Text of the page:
Ray Norman was born on May 18, 1946, in Prittlewell, on England’s Essex Coast, and grew up in Ilford, on the of edge of London. His mother Phyllis was a piano teacher who taught Ray how to play, and his father, Christopher, a former freewheeling sailor who took a job in a law firm in order to provide for his family. By age five, it was apparent that Ray had inherited an independent and venturesome streak from his dad. Though he was told to cross the street while holding his mother’s hand, a neighbour discovered him crossing back and forth, over and over, to prove he could go it alone.
By age 11, he was one of a few young men from modest backgrounds who got a scholarship to a private boys’ school called Bancroft’s, near London. Ray excelled both in the classroom and on the field, playing rugby, field hockey and cricket. By 18, he earned a spot at Churchill College at the University of Cambridge. While there, Ray took a trip with classmates to Greece, where they climbed Mount Olympus. This experience left a deep impression on him, and he continued to hike and climb for the rest of his life. He was also passionate about piano, and even dreamed of becoming a concert pianist, but decided to focus on math; it seemed a more prudent route.
Ray graduated in 1967, and ended up working in IBM’s research and development lab in Hampshire, England. There, he met a young woman named Celia Austin. The two played at the same squash club after work, and one night, Ray offered Celia a lift home. On the way, he asked if she wanted to stop at a coffee bar for a drink. “He tried to woo me with his superior intelligence of the pinball machine,” says Celia. And it worked. Three weeks later, he proposed. Three months later, in September 1969, they married.
The corporate ladder at IBM didn’t appeal to Ray, and he wanted a job that would allow him time for the outdoors and for his family. So he decided to sit for Britain’s actuarial exams, which can take up to 10 years to complete. Ray would rise at 5 a.m. and study for two hours before work, as well as late into the evenings. “He had a very sparse social life,” says Celia. But he passed the exams in under three years and became a fellow of the Institute of Actuaries by 1973.
Ray took a job in London at an actuarial consulting firm. On weekends and holidays, he and Celia would go to Scotland to hike and climb. “He loved being in the outdoors,” says Celia. “He was happiest on an adventure.” In May 1974, Celia gave birth to their first child, Heather. Celia stayed home with their daughter, and Ray would commute to work from Hampshire, where they had settled in a home on a hill overlooking the North Downs. “I was so content,” says Celia. “I told Ray, ‘I could live here forever.’ ” Just three months later, in March 1975, they were on a plane, immigrating to Canada. “He had to make his life as exciting as possible,” she says.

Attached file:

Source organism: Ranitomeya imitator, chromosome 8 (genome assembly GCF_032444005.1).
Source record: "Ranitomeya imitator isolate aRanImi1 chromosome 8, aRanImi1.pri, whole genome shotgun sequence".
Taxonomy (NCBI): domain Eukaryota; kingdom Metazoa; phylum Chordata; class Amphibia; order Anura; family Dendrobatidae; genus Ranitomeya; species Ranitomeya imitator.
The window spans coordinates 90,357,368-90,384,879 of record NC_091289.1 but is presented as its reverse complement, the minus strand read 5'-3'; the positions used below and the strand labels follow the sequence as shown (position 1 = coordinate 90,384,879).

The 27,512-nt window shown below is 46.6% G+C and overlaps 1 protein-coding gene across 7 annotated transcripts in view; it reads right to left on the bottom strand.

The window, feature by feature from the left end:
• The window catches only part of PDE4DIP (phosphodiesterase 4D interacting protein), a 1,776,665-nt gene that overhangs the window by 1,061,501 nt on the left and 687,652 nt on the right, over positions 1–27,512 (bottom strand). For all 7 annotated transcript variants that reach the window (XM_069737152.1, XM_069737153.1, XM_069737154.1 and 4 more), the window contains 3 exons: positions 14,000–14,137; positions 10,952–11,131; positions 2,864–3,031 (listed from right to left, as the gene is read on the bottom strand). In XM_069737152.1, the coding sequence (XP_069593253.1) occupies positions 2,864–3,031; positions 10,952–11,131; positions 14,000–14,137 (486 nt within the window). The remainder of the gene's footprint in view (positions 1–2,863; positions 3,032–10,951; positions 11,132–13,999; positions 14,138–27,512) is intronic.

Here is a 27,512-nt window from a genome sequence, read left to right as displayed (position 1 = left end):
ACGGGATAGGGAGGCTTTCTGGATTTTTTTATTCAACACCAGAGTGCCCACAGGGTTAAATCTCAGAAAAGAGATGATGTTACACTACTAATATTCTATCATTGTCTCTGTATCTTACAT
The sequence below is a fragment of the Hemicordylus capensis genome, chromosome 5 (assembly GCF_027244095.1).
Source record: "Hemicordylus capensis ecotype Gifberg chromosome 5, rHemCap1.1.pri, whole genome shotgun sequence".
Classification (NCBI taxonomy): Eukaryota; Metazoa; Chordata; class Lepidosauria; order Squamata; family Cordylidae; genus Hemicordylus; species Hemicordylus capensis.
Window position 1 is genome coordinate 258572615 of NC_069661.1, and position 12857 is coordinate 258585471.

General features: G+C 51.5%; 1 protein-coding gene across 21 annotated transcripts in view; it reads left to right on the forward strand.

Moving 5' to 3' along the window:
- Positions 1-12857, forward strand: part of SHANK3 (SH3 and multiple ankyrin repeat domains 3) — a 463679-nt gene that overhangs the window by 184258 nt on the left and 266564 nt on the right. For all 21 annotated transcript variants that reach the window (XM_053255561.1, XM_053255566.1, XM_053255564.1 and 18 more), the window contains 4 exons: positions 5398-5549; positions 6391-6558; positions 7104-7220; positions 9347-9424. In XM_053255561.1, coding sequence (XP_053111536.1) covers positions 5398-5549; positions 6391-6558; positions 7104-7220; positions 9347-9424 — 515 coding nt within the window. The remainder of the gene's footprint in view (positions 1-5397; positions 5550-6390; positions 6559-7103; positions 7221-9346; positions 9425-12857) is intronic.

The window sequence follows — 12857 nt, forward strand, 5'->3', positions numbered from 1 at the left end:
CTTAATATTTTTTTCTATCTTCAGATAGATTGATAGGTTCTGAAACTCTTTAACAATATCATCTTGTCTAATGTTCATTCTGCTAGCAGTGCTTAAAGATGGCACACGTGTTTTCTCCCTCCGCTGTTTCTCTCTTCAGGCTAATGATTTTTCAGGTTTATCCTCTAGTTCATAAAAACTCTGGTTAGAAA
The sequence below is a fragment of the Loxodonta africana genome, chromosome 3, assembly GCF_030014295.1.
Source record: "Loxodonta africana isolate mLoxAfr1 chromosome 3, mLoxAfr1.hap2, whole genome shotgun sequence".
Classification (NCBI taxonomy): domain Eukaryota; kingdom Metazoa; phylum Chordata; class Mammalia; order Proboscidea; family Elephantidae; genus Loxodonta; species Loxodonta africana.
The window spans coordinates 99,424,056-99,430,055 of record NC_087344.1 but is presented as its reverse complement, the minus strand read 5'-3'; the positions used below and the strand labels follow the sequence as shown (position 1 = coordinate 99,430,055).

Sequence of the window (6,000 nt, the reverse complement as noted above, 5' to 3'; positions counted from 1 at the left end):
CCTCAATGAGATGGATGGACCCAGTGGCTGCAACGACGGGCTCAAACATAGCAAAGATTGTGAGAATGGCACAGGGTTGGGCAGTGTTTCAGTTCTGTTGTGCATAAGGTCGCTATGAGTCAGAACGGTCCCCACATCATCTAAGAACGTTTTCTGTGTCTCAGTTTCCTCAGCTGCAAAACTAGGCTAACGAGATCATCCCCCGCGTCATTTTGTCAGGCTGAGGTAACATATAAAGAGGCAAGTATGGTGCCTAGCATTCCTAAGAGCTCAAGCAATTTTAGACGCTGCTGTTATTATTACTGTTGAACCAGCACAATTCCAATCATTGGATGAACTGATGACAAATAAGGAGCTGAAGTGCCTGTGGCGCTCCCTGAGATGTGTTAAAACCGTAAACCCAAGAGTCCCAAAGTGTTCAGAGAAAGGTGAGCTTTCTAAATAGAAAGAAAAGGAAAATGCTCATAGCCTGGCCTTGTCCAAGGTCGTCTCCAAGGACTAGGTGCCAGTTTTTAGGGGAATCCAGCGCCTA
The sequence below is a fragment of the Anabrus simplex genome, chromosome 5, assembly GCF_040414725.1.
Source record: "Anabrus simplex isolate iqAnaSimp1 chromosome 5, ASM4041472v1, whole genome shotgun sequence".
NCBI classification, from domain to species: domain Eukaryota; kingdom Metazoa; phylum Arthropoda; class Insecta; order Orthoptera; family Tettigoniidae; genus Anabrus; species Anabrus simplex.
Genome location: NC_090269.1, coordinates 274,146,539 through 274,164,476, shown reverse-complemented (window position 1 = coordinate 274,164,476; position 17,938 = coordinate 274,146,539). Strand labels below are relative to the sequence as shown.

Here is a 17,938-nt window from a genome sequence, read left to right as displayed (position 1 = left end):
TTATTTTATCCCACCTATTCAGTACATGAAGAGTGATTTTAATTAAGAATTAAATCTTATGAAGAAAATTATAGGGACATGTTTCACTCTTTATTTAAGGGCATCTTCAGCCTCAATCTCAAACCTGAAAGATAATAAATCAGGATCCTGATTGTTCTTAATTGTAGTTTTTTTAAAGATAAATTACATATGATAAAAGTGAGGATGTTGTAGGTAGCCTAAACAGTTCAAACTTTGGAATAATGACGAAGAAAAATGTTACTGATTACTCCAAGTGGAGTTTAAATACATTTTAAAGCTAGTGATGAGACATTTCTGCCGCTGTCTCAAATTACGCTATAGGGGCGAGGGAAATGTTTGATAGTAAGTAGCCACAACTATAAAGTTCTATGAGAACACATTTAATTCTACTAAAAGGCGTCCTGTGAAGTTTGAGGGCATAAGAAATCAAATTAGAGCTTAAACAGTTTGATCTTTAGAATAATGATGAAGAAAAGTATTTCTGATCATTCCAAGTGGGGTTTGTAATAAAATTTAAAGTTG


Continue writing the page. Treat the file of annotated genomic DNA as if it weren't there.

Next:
In Toronto, where Ray worked in actuarial consulting, they immediately fell in love with the lack of tradition in their new home. Colin, a son, was born in 1976. After 2½ years, they moved to Vancouver, eventually settling in Calgary. The West was a great fit for Ray: living near the Rockies allowed him to fully indulge his passion for the outdoors. “He got up to Mount Columbia, the second-highest peak in the Canadian Rockies,” says Celia, “but he was less after bagging peaks, he just wanted an adventure.”
Ray became president of the Alpine Club of Canada’s Calgary section. He was also an accomplished cyclist, even riding across the country in 2008. A friend and fellow cyclist, Michel Charland, says, “Ray liked to help people, and share his knowledge. So he’d not only repair everyone’s bikes, he’d teach them how to repair a bike.”
After Ray took early retirement at the age of 57, he and Celia settled in Canmore, Alta. Ray began teaching outdoor safety courses. The Alpine club even gave him a distinguished service award in 2008, in part for his role in developing a backcountry safety program for skiers. Alpine member Sandy Fransham says, “I can’t think of a single person who wouldn’t choose to be on Ray’s rope in the backcountry.” Ray had earned the trust and respect of fellow outdoorsmen. “He always envisaged that he would be the one doing the rescue when things went wrong,” says Celia. On Feb. 26, Ray was with a group of backcountry skiers near Smithers in northern British Columbia when an avalanche struck. Ray was buried. He was 64.